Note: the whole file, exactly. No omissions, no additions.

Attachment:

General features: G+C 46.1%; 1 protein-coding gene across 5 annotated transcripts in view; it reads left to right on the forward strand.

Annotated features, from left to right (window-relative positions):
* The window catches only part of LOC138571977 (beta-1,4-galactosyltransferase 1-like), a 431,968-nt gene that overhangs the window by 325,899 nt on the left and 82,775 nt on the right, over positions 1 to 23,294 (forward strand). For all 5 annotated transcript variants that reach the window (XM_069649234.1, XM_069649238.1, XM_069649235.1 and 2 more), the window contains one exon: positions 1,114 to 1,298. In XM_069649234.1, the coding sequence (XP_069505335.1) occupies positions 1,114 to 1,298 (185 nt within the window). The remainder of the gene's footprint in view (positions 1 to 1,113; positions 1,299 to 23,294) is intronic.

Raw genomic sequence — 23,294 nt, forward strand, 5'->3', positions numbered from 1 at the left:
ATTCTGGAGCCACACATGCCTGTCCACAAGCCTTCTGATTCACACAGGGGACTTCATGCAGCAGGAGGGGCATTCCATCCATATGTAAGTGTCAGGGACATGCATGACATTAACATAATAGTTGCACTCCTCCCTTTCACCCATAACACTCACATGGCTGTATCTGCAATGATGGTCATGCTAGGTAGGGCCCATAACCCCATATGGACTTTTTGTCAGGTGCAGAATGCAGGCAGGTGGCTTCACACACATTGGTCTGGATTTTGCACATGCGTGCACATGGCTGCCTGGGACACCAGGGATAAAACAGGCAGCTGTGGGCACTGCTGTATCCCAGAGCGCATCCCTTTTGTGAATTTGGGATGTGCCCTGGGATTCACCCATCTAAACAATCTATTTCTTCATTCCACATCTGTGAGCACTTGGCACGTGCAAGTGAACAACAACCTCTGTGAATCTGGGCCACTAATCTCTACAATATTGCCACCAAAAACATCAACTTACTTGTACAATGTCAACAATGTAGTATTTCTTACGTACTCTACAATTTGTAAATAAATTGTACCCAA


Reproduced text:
General features: G+C 46.1%; 1 protein-coding gene across 5 annotated transcripts in view; it reads left to right on the forward strand.

Annotated features, from left to right (window-relative positions):
* The window catches only part of LOC138571977 (beta-1,4-galactosyltransferase 1-like), a 431,968-nt gene that overhangs the window by 325,899 nt on the left and 82,775 nt on the right, over positions 1 to 23,294 (forward strand). For all 5 annotated transcript variants that reach the window (XM_069649234.1, XM_069649238.1, XM_069649235.1 and 2 more), the window contains one exon: positions 1,114 to 1,298. In XM_069649234.1, the coding sequence (XP_069505335.1) occupies positions 1,114 to 1,298 (185 nt within the window). The remainder of the gene's footprint in view (positions 1 to 1,113; positions 1,299 to 23,294) is intronic.

Raw genomic sequence — 23,294 nt, forward strand, 5'->3', positions numbered from 1 at the left:
ATTCTGGAGCCACACATGCCTGTCCACAAGCCTTCTGATTCACACAGGGGACTTCATGCAGCAGGAGGGGCATTCCATCCATATGTAAGTGTCAGGGACATGCATGACATTAACATAATAGTTGCACTCCTCCCTTTCACCCATAACACTCACATGGCTGTATCTGCAATGATGGTCATGCTAGGTAGGGCCCATAACCCCATATGGACTTTTTGTCAGGTGCAGAATGCAGGCAGGTGGCTTCACACACATTGGTCTGGATTTTGCACATGCGTGCACATGGCTGCCTGGGACACCAGGGATAAAACAGGCAGCTGTGGGCACTGCTGTATCCCAGAGCGCATCCCTTTTGTGAATTTGGGATGTGCCCTGGGATTCACCCATCTAAACAATCTATTTCTTCATTCCACATCTGTGAGCACTTGGCACGTGCAAGTGAACAACAACCTCTGTGAATCTGGGCCACTAATCTCTACAATATTGCCACCAAAAACATCAACTTACTTGTACAATGTCAACAATGTAGTATTTCTTACGTACTCTACAATTTGTAAATAAATTGTACCCAA